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Writing Efficient Squirrel

How To Optimize Your Squirrel Code For Size And Performance

In Squirrel, there are often several ways of performing a task. However, it is often the case that some ways are more efficient than others, either in memory usage or in run-time performance — and each imp’s CPU has only limited reserves of each.

Use Blobs To Represent Arrays Of Bytes

Helps with memory usage, performance

Squirrel’s standard blob class is the best approach for preparing byte arrays, for instance to send data over UART or SPI interfaces. Here is a complete code example which uses a blob to write binary data to SPI:

// Strip of 16 WS2801 RGB LED drivers

local r = 0;
local g = 0;
local b = 0;

function timer() {
    imp.wakeup(0.01, timer);

    r = (r + 3) % 51000;
    g = (g + 11) % 51000;
    b = (b + 7) % 51000;

    local r3 = r / 100;
    local g3 = g / 100;
    local b3 = b / 100;

    local r2 = (r3 > 255) ? 510-r3 : r3;
    local g2 = (g3 > 255) ? 510-g3 : g3;
    local b2 = (b3 > 255) ? 510-b3 : b3;

    local out = blob(48);
    for (local i = 0 ; i < 16 ; i++) {
        out.writen(r2, 'b');
        out.writen(g2, 'b');
        out.writen(b2, 'b');


    // WS2801 datasheet says idle for 500us to latch

hardware.spi257.configure(SIMPLEX_TX, 15000);  // Datasheet says max 25MHz
hardware.pin5.configure(DIGITAL_OUT, 0);
server.log("LED strip started...");

Use blobs in place of strings if you can because Squirrel strings are immutable and so manipulating them involves more memory turnover. However, you currently have to use strings for I²C, and strings remain a good option for constant byte arrays.

Similarly, don’t use Squirrel arrays to store bytes. These are really dictionaries of Squirrel objects and thus take substantially more than a byte of memory to store each one of your data bytes.

Here is an example of a wasteful byte array:

setupParams <- [0x55, 0x23, 0x11, 0xFF];

This is better represented like this:

const SETUP_PARAMS = "\x55\x23\x11\xFF";

Both of these can be indexed with [] and iterated over with foreach if needed:

foreach (i in setupParams) { ... }

foreach (i in SETUP_PARAMS) { ... }

Arrays Are More Efficient Than Tables

Helps with memory usage, performance

Arrays are smaller and faster than tables. If you have a lot of data, the difference can be enormous: one agent whose central data structure was a 3000-entry array of three-entry tables kept running out of memory, because the structure took up 720KB. Switching it around, to a three-entry table of 3000-entry arrays, reduced its memory usage to just 150KB.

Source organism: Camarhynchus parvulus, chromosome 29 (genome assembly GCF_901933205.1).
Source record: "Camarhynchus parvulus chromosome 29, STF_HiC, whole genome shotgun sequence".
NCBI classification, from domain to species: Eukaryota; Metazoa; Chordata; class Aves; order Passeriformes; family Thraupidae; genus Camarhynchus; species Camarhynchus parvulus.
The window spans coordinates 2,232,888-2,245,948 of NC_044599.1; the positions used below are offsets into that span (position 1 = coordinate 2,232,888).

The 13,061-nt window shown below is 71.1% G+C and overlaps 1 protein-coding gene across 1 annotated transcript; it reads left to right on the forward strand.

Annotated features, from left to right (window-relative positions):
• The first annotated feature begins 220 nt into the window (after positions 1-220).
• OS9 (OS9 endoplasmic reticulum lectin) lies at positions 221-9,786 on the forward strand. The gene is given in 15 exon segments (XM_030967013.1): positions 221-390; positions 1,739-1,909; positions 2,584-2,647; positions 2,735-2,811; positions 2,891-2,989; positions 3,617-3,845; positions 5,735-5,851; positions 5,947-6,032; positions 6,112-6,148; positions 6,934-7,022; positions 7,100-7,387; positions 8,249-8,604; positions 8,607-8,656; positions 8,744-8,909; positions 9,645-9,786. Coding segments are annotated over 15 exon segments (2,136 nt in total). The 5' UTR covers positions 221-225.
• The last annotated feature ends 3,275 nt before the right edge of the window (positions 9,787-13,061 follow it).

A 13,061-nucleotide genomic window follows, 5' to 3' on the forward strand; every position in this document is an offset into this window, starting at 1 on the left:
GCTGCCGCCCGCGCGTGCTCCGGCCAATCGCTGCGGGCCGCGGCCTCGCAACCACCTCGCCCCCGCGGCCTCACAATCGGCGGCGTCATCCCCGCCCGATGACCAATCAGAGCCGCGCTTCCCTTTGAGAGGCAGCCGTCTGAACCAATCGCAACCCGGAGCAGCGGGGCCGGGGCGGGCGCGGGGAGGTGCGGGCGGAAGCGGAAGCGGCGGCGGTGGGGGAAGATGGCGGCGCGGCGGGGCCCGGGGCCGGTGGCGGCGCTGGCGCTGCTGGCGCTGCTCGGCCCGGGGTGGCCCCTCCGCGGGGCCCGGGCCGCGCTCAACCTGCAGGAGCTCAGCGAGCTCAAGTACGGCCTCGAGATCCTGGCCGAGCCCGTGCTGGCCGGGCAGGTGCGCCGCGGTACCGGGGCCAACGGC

Choose Between Classes And Tables

Helps with memory usage

If you’re only going to instantiate your class once, then it takes less memory to use a table instead. Conversely, if you need two or more instances, then it takes less memory to use class instances.

// Efficient if there's only one ioexpander
ioexpander <- {
    function write(x, y, z) { ... }

// Efficient if you need two or more
class IOExpander {
    function write(x, y, z) { ... }

ioexpander1 <- IOExpander(hardware.i2c12);
ioexpander2 <- IOExpander(hardware.i2c89);

Choose Between Top-level Locals And Globals...

Helps with memory usage, code size

Variables declared local at the top level of a program, ie. apparently not within any function, are in fact local to a notional main() function that corresponds to the main body of the program. They look like this:

local r = 0, g = 0, b = 0;

If you have a large number of such top-level locals, they can take up extra run-time memory and generate a bigger code footprint than do members of the root table — global variables — which look like this:

r <- 0 ; g <- 0 ; b <- 0;

However, using locals will be faster — and may in future become faster still as this approach makes optimization of the code easier. Locals are also discarded once no part of the program references them, whereas globals are retained throughout the run-time of the program. This means that, for instance, local functions only used during your program’s set-up will be automatically discarded from run-time memory once they are no longer needed.

...But In Functions, Local Is Faster Than Global

Helps with performance

Local variables in functions are looked up by index, not by string hash. This means they are much faster than global variables (or class members, or any other sort of variable). So this: